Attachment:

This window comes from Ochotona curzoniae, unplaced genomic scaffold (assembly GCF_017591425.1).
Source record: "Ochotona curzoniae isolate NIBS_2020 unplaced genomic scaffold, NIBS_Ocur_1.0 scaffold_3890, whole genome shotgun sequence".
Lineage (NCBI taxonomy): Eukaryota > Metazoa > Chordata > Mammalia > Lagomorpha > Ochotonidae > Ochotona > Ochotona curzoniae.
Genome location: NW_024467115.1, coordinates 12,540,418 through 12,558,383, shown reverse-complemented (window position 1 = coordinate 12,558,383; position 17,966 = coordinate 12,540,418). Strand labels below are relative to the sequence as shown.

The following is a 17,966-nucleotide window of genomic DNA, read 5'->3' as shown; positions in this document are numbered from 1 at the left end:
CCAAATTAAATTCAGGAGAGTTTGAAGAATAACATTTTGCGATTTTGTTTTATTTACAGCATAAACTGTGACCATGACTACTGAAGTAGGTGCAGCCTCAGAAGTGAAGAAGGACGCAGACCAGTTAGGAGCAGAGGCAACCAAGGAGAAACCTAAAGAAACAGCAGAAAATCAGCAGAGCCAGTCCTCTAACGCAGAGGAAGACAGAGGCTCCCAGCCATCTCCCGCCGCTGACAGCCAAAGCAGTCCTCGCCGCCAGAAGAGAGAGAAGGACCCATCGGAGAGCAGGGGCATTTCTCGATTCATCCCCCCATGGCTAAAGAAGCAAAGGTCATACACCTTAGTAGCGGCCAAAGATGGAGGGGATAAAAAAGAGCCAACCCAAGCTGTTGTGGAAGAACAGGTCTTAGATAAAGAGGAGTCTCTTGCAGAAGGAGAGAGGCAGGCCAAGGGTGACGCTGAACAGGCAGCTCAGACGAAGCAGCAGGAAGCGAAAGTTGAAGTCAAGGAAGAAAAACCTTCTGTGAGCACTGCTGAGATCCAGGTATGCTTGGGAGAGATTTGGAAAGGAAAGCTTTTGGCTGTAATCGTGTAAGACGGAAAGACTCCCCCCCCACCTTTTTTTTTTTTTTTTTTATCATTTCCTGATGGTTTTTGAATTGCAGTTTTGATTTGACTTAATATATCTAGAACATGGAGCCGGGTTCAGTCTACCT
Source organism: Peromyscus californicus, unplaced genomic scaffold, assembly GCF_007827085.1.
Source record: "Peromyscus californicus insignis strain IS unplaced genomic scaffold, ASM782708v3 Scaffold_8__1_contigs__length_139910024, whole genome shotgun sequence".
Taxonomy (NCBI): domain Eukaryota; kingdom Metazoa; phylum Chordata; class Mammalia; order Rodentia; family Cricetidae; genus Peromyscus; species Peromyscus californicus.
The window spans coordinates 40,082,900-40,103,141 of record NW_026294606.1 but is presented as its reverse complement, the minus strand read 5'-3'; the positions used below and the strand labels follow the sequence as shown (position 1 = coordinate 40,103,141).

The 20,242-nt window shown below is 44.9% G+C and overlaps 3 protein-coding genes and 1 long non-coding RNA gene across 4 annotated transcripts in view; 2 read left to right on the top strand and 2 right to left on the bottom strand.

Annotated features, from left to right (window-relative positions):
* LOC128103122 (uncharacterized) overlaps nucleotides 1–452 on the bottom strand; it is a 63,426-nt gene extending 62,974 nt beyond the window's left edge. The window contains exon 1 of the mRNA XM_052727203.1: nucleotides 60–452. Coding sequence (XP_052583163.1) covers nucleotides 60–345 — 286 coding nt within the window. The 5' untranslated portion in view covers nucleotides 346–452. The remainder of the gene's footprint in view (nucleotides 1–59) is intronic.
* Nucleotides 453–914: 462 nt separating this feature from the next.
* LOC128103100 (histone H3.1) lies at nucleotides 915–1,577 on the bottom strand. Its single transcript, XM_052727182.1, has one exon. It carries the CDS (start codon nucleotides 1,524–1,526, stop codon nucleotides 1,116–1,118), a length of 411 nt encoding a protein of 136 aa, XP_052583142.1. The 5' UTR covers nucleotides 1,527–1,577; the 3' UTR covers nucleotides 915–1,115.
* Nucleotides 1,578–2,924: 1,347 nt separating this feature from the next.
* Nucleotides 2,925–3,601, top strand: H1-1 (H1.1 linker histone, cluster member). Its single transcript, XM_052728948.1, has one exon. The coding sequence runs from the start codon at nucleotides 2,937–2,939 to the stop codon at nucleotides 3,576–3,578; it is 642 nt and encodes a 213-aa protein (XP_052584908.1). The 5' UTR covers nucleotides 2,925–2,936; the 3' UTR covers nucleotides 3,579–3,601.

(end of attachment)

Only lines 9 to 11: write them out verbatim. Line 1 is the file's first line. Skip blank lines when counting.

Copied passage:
Taxonomy (NCBI): domain Eukaryota; kingdom Metazoa; phylum Chordata; class Mammalia; order Rodentia; family Cricetidae; genus Peromyscus; species Peromyscus californicus.
The window spans coordinates 40,082,900-40,103,141 of record NW_026294606.1 but is presented as its reverse complement, the minus strand read 5'-3'; the positions used below and the strand labels follow the sequence as shown (position 1 = coordinate 40,103,141).

The 20,242-nt window shown below is 44.9% G+C and overlaps 3 protein-coding genes and 1 long non-coding RNA gene across 4 annotated transcripts in view; 2 read left to right on the top strand and 2 right to left on the bottom strand.